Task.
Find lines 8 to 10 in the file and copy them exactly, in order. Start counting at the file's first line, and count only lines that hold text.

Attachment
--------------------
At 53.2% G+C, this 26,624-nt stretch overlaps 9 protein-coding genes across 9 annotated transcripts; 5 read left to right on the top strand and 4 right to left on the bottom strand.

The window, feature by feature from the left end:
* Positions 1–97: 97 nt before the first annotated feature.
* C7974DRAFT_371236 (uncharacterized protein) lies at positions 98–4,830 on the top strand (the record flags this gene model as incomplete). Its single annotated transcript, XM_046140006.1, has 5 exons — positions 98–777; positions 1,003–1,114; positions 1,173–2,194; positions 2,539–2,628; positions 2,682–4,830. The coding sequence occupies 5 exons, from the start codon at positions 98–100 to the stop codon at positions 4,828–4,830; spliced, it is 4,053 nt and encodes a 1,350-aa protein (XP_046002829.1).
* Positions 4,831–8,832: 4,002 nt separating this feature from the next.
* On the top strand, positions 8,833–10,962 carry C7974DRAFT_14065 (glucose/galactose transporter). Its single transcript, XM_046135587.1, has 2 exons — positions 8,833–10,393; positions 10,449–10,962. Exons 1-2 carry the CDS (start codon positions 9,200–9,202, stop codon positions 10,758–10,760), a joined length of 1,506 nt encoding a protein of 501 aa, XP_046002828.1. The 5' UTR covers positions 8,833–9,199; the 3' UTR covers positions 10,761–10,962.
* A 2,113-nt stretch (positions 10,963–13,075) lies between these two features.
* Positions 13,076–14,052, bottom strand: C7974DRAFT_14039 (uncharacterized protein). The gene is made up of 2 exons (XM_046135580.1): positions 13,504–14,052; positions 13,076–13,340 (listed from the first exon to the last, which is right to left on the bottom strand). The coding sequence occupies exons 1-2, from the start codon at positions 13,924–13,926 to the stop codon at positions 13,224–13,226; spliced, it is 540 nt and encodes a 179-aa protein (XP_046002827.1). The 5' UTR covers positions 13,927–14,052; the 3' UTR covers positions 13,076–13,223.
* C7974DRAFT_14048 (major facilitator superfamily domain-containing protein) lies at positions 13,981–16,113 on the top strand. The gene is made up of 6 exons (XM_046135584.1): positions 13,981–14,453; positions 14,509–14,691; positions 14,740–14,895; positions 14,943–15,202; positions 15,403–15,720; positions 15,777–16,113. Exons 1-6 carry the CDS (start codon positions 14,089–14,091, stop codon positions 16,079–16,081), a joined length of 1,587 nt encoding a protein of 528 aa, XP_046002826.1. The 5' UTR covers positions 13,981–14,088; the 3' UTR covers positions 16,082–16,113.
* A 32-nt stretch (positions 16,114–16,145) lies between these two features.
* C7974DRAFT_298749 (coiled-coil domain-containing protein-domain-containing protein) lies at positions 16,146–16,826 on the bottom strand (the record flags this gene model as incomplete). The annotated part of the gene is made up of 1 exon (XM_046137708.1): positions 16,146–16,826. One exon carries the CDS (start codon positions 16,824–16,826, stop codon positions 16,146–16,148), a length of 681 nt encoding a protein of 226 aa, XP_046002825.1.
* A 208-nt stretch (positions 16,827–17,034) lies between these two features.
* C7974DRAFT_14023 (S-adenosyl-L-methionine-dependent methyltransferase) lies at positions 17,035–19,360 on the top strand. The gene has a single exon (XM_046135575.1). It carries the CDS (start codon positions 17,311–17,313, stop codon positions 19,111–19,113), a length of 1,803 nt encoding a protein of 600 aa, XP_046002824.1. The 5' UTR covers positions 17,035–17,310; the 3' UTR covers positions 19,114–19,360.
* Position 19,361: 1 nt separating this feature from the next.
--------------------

* Positions 13,076–14,052, bottom strand: C7974DRAFT_14039 (uncharacterized protein). The gene is made up of 2 exons (XM_046135580.1): positions 13,504–14,052; positions 13,076–13,340 (listed from the first exon to the last, which is right to left on the bottom strand). The coding sequence occupies exons 1-2, from the start codon at positions 13,924–13,926 to the stop codon at positions 13,224–13,226; spliced, it is 540 nt and encodes a 179-aa protein (XP_046002827.1). The 5' UTR covers positions 13,927–14,052; the 3' UTR covers positions 13,076–13,223.
* C7974DRAFT_14048 (major facilitator superfamily domain-containing protein) lies at positions 13,981–16,113 on the top strand. The gene is made up of 6 exons (XM_046135584.1): positions 13,981–14,453; positions 14,509–14,691; positions 14,740–14,895; positions 14,943–15,202; positions 15,403–15,720; positions 15,777–16,113. Exons 1-6 carry the CDS (start codon positions 14,089–14,091, stop codon positions 16,079–16,081), a joined length of 1,587 nt encoding a protein of 528 aa, XP_046002826.1. The 5' UTR covers positions 13,981–14,088; the 3' UTR covers positions 16,082–16,113.
* A 32-nt stretch (positions 16,114–16,145) lies between these two features.